Though many people may have tasted some of the flavors native to southern China's Sichuan province, few have sampled the region's vast array of unique cuisine. After successfully opening Taste of Sichuan Beaverton, Taste of Sichuan was unveiled in Vancouver to present their wide range of authentic Sichuan cuisine, where chefs make not only the region's well-known dishes, but also the dishes that only travelers or Willy Wonka's taste-testers usually get to experience.
The chefs name this eclectic portion of their menu the Wild Side, which includes dishes ranging from mung-bean jelly in a garlic-accented chili sauce to pickled chili-pepper frogs. Because many diners may be unfamiliar with some of these dishes, the chefs have designed the menu to delineate which options are fan favorites and which include fiery hot Sichuan peppers.
Originally opened as the Top Hat Drive-In in 1953, Sonic has grown into a burger-franchise mecca that today operates out of 3,500 locations across the country, making it the nation’s largest chain of drive-in restaurants. Sonic specializes in made-to-order American classics—including burgers, hot dogs, milk shakes, and marshmallow Ford Thunderbolts—which customers order and receive without ever having to leave their cars. Unique menu items include toaster sandwiches stacked on thick slices of texas toast, as well as the brand’s signature tots and fresh limeades.
Sonic’s numerous awards include a 2011 Zagat survey ranking it among the top five fast-food restaurants in three categories: Best Value Menu, Best Milk Shake, and Best Drive-Thru. The benevolent eatery has also donated more than $2 million to public schools throughout the country through their program Limeades for Learning, which helps to fund educational projects and retirement plans for classroom guinea pigs.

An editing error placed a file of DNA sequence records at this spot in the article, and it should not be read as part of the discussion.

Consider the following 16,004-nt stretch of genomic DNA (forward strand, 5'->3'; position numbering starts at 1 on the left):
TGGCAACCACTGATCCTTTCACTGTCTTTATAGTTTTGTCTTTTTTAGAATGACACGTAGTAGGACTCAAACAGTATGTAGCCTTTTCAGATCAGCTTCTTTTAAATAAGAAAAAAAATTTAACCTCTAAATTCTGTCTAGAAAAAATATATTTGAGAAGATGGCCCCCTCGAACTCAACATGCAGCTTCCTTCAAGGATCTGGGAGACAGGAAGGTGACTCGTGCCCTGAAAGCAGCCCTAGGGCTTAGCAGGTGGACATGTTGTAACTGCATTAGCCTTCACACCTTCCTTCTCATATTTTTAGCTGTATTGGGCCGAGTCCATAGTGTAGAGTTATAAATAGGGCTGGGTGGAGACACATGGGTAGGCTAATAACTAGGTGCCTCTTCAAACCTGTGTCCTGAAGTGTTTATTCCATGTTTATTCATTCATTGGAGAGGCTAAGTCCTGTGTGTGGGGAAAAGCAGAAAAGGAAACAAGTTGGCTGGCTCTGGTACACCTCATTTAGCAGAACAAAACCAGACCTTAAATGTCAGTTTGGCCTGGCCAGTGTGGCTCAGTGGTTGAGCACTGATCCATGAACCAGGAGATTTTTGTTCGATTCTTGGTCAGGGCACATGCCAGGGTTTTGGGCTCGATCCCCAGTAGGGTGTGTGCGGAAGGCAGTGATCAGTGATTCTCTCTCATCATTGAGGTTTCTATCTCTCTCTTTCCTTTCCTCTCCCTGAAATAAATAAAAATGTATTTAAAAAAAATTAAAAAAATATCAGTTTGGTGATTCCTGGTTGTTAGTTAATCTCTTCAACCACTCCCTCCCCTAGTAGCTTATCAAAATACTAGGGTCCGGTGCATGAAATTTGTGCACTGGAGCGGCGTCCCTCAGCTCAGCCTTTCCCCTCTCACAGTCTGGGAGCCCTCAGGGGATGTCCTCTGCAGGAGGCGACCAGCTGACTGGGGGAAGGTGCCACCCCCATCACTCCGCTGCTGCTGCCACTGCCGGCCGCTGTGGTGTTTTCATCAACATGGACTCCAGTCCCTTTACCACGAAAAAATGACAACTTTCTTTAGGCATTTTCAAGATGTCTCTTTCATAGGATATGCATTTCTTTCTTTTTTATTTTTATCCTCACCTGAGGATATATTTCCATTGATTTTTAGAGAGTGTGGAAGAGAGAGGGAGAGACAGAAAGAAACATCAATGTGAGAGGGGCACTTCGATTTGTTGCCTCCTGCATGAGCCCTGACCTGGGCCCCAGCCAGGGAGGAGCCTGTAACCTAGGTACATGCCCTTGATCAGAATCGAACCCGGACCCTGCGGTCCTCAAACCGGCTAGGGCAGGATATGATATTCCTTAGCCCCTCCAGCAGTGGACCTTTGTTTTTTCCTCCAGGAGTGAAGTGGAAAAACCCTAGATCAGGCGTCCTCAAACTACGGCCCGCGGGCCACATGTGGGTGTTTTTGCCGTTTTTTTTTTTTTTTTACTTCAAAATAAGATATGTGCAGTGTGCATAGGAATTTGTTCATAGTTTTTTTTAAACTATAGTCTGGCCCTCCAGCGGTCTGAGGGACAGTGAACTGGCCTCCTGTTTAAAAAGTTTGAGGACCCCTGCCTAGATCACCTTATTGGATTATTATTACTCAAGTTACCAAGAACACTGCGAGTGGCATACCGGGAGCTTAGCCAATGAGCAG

Traveling thousands of miles for a great meal might seem extreme to some, but it makes sense to members of the Zhen family. As a group who's passionate about good food, they understand why some people travel just to taste delicacies from around the world. Fortunately, local diners need only travel as far as Taste of China—the Zhen family's second restaurant—to find fresh Chinese food that made the Chinese Restaurant News' Top 100 Chinese Restaurants in the USA list for three consecutive years.
Inside the restaurant, aromas waft from the semi-open kitchen, carrying the promise of dishes such as tender beef in spicy Szechuan sauce or shredded mu shu pork with wood ear mushrooms and savory pancakes. For a taste of something truly unique, diners can ask to to eat from the test-kitchen menu of seasonal dishes made from rare and elusive ingredients.
The menu at The Igloo Restaurant is reminiscent of that of a 50s diner. Chefs flip juicy third-pound patties before sliding them atop buns or low-carb lettuce wraps, along with toppings such as bacon, cheese, jalapeños, and mushrooms. In the nearby frier, they also sizzle up chicken strips, onion rings, and the crispy fries that accompany every burger. To round out their menu, they offer a range of ice cream treats. They can plop scoops of ice cream into sundaes, cones, or root beer floats, which can be outfitted with two straws for a romantic interlude or proof that I can have fun all by myself, Mom.
Instead of printing its menu in a leather-bound booklet or sending notes to the kitchen via pneumatic tube, Dominik's Italian Food for You! keeps ordering simple. Like any classic Italian deli, Dominik's menu is written on an oversized chalkboard hanging on the wall, showcasing the hot and cold sandwiches that load meatballs and marinara, salami and pepperoni, and Italian sausage and peppers inside nine-inch loaves of bread. The chefs also mix, knead, and hand-stretch fresh dough for pizzas and simmer flavorful sauces for spaghetti, lasagna, and other pasta dishes.
Pow Pow Wings, a casual sports bar written up in The Columbian and Clark College's The Independent, serves up 13 styles of wings and 10 sauces. A raspberry-chipotle sauce was recommended by The Columbian, whereas the ghost pepper-infused Super Pow was reported to create "an inferno on the palate" by The Independent. Pow Pow Wings also grills burgers that can be doused in any wing sauce or topped with a stack of fried-mozzarella sticks. A full bar supplies beer, soft drinks, and other libations, and pinball machines and foosball distracts patrons from shouting curses in Esperanto at the sportsmen on TV.